Adding up the eighteen known rares, we get a total of $646, which comes to an average value of $35.88 per rare slot. Of course, this average isn't likely to hold once the whole set is known. There are certainly going to be a few more gems-heck, the entire rest of the set might be amazing, for all we know-but chances are, WotC picked the best eighteen rares in the set to use as Ultimate Box Toppers. For now, let's estimate $5/rare for the remaining 35 rares. That gives us a total value of $821 in rares or $15.50 per rare slot.
How does that stack up historically? Check it out:
Total Rare Value Prior to Release: $821 (Estimated)
- $497 more than Masters 25 ($324)
- $468 more than MM17 ($353)
- $68 more than Iconic Masters ($753)
- $517 more than MM15 ($304)
Average Rare Value Prior to Release: $15.50 (Estimated)
- $9.31 more than Masters 25 ($6.11)
- $8.85 more than MM17 ($6.65)
- $1.55 more than Iconic Masters ($13.95)
- $9.77 more than MM15 ($5.73)
I'm sure that some of you want to quibble with my $5/rare estimate for the unknown cards, but we're so far ahead of the game on value with Ultimate Masters that it doesn't even matter all that much if the rest of the set is a complete bust.
Even if we lower that estimate from $5/rare to the pathetic estimate of just $1/rare, we end up with a total of $681 in rares, which averages out to $12.85 per pack. That's still twice as good as either Modern Masters 2015 or Modern Masters 2017!
Ultimate Masters is Going to Hold its Value Really, Really Well
The difference between the good Masters sets and the bad ones has as much to do with how well the cards will hold their value as it does with card value at the moment of reprinting.
For example, Iconic Masters had a lot of cards like Mana Drain, Flusterstorm, Ancestral Vision, Magus of the Moon, and Glimpse the Unthinkable. These cards were expensive not because of demand but because the available supply was amazingly low. Flusterstorm had only been printed as a judge foil and in the original Commander set, which is why it was up over $100 at the time of the Iconic Masters printing. These days, you can pick them up for just $14 retail.
Looking at Ultimate Masters, it's hard to find too many cards that are expensive only because of scarcity. Engineered Explosives, Gaddock Teeg, Through the Breach, and Goryo's Vengeance come to mind, but it's still worth noting that all four of those cards see play in popular Modern or Legacy decks. Celestial Colonnade certainly needed a reprint, but it also sees so much play that it can't fall too far.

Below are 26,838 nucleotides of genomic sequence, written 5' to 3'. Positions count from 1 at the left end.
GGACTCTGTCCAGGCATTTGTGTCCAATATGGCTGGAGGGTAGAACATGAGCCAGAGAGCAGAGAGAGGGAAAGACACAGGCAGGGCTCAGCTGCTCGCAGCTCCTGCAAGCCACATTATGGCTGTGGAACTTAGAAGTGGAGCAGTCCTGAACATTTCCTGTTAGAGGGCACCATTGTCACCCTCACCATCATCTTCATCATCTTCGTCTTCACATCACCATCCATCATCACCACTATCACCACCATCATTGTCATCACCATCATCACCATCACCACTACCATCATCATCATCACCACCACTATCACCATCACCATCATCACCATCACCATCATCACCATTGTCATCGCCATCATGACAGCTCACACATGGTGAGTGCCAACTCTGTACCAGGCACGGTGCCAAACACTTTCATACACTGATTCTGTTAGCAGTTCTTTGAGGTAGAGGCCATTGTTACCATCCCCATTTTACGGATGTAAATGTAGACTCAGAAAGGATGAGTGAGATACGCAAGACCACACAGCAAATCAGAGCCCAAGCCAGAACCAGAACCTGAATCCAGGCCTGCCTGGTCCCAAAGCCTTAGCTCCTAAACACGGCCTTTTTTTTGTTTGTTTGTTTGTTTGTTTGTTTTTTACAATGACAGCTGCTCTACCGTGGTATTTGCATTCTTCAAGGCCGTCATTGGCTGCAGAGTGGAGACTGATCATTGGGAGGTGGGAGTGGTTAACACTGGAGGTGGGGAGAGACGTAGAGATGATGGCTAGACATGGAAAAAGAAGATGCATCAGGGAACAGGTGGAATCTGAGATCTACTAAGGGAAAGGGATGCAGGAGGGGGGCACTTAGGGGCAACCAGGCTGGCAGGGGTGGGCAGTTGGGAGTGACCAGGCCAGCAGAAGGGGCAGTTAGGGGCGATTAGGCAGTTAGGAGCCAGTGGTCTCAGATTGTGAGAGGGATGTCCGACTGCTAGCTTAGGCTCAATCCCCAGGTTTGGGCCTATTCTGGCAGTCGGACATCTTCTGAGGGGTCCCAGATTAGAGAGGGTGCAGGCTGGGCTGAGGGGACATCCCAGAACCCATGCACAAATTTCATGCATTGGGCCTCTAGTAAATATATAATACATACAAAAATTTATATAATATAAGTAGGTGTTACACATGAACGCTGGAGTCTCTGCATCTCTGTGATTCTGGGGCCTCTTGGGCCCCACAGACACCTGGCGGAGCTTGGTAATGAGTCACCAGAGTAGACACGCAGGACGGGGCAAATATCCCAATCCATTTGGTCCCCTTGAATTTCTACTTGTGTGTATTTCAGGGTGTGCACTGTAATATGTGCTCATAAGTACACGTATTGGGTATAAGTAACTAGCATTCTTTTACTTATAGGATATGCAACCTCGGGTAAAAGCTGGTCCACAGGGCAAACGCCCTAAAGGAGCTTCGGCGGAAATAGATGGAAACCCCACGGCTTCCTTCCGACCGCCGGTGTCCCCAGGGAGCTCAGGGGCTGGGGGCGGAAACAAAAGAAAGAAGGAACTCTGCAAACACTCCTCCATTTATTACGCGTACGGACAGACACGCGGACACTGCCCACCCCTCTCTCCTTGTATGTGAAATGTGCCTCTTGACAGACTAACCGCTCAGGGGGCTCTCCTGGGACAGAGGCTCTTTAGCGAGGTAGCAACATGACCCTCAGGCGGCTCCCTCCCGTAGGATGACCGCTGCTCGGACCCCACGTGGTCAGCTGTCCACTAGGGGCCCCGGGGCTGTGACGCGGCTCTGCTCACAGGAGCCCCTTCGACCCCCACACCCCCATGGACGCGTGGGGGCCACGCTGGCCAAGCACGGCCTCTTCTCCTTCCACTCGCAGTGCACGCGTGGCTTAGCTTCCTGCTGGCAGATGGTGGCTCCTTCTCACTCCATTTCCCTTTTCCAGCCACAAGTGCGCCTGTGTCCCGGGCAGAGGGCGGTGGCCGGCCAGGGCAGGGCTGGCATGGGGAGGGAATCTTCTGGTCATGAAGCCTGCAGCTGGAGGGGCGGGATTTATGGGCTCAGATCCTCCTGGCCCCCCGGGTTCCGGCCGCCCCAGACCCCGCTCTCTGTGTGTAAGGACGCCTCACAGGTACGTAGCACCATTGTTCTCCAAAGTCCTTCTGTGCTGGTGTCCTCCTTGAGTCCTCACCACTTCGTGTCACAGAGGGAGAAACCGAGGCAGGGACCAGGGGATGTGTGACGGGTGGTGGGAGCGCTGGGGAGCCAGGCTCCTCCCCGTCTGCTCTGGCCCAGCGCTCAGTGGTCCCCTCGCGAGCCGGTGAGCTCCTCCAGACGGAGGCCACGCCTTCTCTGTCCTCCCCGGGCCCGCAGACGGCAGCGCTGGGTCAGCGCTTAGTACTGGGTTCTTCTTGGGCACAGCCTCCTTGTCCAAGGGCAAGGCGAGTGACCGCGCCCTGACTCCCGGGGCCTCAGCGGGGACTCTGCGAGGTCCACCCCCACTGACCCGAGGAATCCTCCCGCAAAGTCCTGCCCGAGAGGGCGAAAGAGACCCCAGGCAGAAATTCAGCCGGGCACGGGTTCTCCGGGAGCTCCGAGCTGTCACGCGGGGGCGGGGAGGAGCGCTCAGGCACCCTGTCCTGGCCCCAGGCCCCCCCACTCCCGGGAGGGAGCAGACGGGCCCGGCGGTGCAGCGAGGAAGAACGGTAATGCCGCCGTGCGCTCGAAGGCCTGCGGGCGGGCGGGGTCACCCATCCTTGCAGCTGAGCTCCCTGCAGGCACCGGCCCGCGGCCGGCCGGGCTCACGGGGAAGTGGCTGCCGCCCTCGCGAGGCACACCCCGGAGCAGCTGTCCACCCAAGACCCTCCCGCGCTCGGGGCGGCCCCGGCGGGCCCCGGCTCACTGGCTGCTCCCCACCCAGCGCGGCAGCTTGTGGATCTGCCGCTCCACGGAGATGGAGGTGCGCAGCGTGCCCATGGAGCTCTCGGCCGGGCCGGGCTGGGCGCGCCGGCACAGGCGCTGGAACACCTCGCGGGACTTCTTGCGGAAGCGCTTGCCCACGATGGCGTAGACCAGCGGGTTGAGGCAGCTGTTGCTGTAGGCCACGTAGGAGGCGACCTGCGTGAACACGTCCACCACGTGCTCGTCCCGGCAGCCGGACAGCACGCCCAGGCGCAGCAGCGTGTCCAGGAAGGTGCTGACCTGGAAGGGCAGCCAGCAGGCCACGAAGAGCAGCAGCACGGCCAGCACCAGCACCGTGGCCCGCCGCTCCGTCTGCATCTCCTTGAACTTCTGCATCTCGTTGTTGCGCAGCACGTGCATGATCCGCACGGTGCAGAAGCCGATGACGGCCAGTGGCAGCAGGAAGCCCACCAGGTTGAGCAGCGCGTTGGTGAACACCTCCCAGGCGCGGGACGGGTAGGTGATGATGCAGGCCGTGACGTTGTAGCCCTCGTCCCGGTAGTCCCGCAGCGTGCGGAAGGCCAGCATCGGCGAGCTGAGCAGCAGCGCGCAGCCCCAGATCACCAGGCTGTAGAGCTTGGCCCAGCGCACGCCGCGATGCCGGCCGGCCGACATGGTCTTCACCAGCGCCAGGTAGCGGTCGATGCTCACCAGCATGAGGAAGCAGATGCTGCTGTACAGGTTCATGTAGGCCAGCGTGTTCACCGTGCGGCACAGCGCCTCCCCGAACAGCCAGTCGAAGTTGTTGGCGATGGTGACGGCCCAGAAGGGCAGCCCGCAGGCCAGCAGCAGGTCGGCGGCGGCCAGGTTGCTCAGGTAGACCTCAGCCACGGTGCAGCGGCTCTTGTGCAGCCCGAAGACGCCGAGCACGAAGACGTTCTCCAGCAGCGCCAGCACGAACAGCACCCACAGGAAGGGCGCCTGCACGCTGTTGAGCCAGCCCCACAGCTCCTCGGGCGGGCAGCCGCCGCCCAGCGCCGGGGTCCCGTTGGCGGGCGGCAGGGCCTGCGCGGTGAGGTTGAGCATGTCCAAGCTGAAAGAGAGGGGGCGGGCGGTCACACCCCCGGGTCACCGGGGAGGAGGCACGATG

The top-end staples in Ultimate Masters - cards like Karn, Liliana, Snapcaster Mage, and Tarmogoyf - have proven resilient from reprints over and over again. Even the casual cards in Ultimate Masters - Kozilek, Ulamog, etc. - are still quite expensive despite showing up in multiple reprint sets over the years.
This doesn't mean that all the cards in Ultimate Masters will hold their current values - they absolutely won't - but if you're looking for an Imperial Recruiter situation where a $300 card drops to $28 simply because there weren't enough copies to go around before and there are now, you aren't going to find too many of them here. Temporal Manipulation is probably going to drop from $70 to $15, but that's it. Most of these cards are still going to be exciting opens two or three years down the line.
Ultimate Masters is Going to Lower the Overall Price of Modern
After the announcement on Monday, I saw a lot of people on Twitter lamenting the fact that Ultimate Masters was too expensive to lower the price of Modern for those of us who feel priced out of buying packs. This might have proven true if WotC hadn't increased the quality of the set in tandem with the rise in MSRP, but the fact that they did means that Ultimate Masters is likely to have a pretty major effect on the market.
See, even the very worst Masters sets do a pretty good job lowering the price of the reprinted cards. I think we can all agree that Masters 25 wasn't great, but it did cause Azusa, Lost but Seeking to drop by $25, Chalice of the Void to drop by about $20, Thalia, Guardian of Thraben by $10, Blood Moon by $5, etc. It would have caused Jace, the Mind Sculptor to drop, too, had the card not been unbanned in Modern in conjunction with the reprint.
How do I know it will happen this time, though? After all, the MSRP jumped from $10/pack to $14/pack. Might that price increase be enough to stem all the potential price losses?
Not even close. Even if we take our most conservative rare slot estimate of $12.85/pack, completely ignore the Ultimate Box Toppers, and completely ignore the common, uncommon, and foil slot, we still get an average pack value of about $17.50 - about $3.50 higher than MSRP.